How to Combat a Creative Slump

At some point in our careers, most of us have been in this exact position. We feel as if we have hit a wall and getting over it seems next to impossible. No one wants to admit when they hit a slump because many assume showing weakness in their job discredits them, however, I am a very honest person and I like to show all aspects of the field- personal and professional. Recently, I have hit this slump. I feel as if there is so much more I can do and yet I am not doing it. I feel as if I am not utilizing my creativity as much as I would like to. In the marketing world, this is frequent (although it can happen to anyone in any field). We tend to get lost in the digital side, we forget there is a world of creativity alongside.

If you are in a creative slump there are a few things you need to know:

  • It is 100% okay for you to feel this way.
  • It isn’t the end of the world and you don’t have to leave the field because of it.
  • Just because you hit a roadblock, doesn’t mean you are bad at your job. Even the most successful individuals have hit roadblocks in their careers.

I am currently in this predicament so of course, I researched and tried a few ways to help me get out of the creative slump and hopefully they can help you too!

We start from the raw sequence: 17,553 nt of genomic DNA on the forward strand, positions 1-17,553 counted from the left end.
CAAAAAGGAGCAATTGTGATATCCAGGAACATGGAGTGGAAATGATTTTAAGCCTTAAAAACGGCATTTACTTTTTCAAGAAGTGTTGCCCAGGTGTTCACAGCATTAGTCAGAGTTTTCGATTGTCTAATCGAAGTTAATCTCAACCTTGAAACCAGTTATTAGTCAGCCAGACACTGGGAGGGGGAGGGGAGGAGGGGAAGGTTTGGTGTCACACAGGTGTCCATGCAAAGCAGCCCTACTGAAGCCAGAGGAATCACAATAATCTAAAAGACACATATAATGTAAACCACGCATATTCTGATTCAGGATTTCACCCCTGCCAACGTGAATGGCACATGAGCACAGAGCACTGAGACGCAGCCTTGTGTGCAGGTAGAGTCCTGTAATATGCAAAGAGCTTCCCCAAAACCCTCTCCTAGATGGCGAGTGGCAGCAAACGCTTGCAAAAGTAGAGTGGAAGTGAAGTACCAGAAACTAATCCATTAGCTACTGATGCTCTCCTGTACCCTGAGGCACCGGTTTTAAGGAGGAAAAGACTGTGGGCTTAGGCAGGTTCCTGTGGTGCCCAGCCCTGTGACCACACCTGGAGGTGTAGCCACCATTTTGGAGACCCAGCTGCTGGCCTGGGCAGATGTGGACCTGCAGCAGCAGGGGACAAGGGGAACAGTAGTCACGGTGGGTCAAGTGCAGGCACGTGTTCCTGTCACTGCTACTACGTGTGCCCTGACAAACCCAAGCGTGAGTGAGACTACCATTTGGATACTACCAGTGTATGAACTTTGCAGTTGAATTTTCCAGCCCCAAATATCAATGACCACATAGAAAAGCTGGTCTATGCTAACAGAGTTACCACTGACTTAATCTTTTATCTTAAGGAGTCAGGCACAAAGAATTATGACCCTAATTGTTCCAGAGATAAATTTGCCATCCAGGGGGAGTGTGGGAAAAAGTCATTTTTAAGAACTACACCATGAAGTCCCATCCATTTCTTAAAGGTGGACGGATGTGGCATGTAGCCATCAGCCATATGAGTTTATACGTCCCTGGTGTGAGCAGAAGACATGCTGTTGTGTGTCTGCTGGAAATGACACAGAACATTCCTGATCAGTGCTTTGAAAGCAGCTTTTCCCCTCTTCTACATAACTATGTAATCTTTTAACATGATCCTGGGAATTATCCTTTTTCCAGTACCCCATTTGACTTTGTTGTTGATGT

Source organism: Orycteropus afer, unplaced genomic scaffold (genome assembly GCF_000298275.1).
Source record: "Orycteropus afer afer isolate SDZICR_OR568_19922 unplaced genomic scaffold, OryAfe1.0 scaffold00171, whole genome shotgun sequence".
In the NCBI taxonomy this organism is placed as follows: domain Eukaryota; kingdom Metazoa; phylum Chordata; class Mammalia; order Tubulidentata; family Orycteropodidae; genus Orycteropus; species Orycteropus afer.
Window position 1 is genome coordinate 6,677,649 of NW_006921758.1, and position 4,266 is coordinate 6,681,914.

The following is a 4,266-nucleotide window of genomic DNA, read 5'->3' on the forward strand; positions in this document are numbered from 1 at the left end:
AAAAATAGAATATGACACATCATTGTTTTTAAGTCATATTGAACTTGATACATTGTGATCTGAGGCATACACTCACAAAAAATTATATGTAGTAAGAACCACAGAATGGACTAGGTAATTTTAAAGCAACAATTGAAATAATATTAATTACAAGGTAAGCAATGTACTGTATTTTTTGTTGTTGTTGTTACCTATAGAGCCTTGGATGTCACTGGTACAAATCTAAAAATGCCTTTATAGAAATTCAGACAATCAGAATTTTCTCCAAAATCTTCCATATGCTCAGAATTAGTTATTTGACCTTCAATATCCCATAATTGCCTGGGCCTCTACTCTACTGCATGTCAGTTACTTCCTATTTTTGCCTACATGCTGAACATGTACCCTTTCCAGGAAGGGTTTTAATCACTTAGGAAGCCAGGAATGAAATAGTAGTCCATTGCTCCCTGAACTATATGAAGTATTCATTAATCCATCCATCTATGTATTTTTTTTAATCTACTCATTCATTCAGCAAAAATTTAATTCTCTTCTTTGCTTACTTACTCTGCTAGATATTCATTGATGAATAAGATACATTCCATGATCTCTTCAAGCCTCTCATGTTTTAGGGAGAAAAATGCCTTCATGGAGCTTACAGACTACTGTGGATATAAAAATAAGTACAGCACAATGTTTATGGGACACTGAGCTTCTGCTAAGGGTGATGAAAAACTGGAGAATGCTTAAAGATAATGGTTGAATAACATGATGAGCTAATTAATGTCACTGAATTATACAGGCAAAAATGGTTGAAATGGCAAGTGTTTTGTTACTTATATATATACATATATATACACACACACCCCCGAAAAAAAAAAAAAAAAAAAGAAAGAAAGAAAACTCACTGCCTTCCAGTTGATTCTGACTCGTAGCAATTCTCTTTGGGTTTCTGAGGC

Take a Trip

I use to despise vacations. I thought, “no hard working person has time for a vacation. That’s for lazy people.” Boy, was I wrong.

I recently took a 5-day vacation to El Salvador to visit my family and to clear my mind. It allowed me to take time away from my busy schedule, relax, and also, see the world from a different perspective. When I am working, I am WORKING. I am constantly on and constantly looking for something to do. That is something I had to break on vacation because really, there wasn’t much I could do.

Taking a vacation is a great way to de-stress which is extremely necessary. When you are constantly stressed, your work suffers and at that point, “hustling” doesn’t do much. Take some time when you can to relax and enjoy other aspects of life. Love, don’t loathe your vacation time!